Moreover, like in 2017, turnout decreased from the first to the second round when traditionally the opposite has been true with people tending to see the second round as decisive.
Solidifying support for the far right
The results also show considerable support for the far-right. Where previous elections had seen this vote dominated by the RN (previously the FN), the 2022 contest also featured Reconquête, a new far-right party created to support the candidacy of pundit and relative political outsider Éric Zemmour who received 7% in the first round.
Together, the RN and Reconquête received 30% of the vote (just over 10.6 million ballots) representing 22% of registered voters. Despite losing out on the presidency, Marine Le Pen celebrated her results as a ‘sensational victory’ for her party, having received a total of 13.2 million votes on Sunday, up from 10.6 million in the second round in 2017.
The increased support for Marine Le Pen and her party may be owed to the decade of work she has put in to making the party more respectable (and electable) after taking over from her father in 2011.
Moreover, the party and she as a candidate appear to have learned from the 2017 election, which had also pitted Le Pen against Macron in the second round, in which there was a general consensus that Le Pen had come across as more vitriolic and less solid in her policy positions than her adversary.
This year the RN ran visibly different campaigns for the first and the second round. Le Pen lurched noticeably rightward in her discourse as she headed into the run-off, to court the nearly 2.5 million voters who had supported Zemmour.
Zemmour had acted as a ‘lightning rod’ in the first round, occupying traditional far-right platforms on issues such as nationality and immigration, allowing Le Pen to campaign on less strongly politically branded issues, chiefly the rising cost of living.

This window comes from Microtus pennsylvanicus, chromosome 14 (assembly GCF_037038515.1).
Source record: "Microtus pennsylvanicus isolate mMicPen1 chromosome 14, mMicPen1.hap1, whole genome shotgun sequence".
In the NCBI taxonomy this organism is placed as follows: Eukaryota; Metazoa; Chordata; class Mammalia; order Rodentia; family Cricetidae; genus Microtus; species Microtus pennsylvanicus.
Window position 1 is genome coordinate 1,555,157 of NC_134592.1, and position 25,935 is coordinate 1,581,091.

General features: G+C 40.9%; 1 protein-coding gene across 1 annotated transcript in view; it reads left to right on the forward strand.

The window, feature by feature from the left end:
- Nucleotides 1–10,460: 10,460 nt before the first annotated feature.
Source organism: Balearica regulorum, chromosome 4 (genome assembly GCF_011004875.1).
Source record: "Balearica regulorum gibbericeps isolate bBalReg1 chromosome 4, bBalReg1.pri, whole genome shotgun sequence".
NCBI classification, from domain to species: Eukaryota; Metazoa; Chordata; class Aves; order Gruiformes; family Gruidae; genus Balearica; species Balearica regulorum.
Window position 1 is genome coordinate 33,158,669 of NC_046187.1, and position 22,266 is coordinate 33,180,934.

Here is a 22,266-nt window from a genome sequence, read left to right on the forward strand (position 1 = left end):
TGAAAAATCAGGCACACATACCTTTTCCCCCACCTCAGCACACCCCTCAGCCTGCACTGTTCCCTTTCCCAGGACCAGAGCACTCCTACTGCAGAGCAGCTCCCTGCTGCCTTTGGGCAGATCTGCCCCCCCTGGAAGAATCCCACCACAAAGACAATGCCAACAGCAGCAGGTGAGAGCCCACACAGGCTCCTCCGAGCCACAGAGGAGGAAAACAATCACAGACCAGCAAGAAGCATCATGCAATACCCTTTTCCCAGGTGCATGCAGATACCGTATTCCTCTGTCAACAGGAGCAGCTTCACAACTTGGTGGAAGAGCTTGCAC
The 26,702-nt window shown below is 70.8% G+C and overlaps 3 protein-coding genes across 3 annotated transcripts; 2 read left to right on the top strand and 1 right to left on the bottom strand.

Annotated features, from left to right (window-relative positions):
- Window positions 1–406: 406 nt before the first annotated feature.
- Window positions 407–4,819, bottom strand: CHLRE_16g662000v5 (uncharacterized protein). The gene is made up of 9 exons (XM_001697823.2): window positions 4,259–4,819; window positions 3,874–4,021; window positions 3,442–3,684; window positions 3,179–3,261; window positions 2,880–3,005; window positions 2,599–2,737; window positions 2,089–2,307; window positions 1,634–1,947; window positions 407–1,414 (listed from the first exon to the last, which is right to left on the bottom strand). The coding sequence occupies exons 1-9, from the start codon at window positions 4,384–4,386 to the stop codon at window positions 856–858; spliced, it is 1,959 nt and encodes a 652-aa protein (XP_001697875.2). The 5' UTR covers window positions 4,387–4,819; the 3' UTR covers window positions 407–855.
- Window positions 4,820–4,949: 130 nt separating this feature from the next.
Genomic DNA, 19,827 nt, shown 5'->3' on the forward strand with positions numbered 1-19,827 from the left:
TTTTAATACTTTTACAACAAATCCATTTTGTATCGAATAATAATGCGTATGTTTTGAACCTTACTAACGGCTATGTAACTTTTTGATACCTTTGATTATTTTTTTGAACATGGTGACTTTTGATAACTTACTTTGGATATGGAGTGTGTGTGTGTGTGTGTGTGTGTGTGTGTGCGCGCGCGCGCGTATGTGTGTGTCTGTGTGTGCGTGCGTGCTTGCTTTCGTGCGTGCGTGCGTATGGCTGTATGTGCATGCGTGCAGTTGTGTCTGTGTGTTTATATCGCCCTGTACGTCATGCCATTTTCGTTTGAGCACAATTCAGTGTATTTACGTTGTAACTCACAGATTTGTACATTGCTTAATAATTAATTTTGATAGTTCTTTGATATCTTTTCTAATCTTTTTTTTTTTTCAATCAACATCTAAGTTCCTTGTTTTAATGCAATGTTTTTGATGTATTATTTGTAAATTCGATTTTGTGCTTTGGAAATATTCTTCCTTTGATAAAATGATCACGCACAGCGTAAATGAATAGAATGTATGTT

She was then required to pivot ahead of the second round to recapture this far-right electorate, for example reaffirming her desire to ban headscarves in public places for Muslim women during the televised debate – an issue she had avoided discussing frontally in the first round.
The ‘Third Round’: looking forward to the June legislative elections
The Presidential election has determined who will lead France for the next five years – with the announcement of the next Prime Minister imminent – but only the upcoming legislative elections in June will establish the make-up of the National Assembly with which the Executive will have to work. Work on campaigns and coalition negotiations has already started ahead of this crucial vote which is being treated by all parties as a ‘third round’.
Macron’s previous presidency has demonstrated his and LREM’s ability to bring together a broad coalition of political actors and he has declared himself committed to ‘reuniting’ France’s politically fractured society post-re-election.
Nevertheless, LREM candidates face strong competition from those parties, including Jean-Luc Mélenchon’s La France Insoumise and the RN, whose voters are radically opposed to lending President Macron’s programme easy support.
By Emily St. Denny and Timothy Peace. Emily is Assistant Professor in Public Policy at the University of Copenhagen and convenor of the Political Studies Association French Politics Network. Timothy is Lecturer in Politics at the University of Glasgow and is currently working on the Rassemblement National in power in French local government.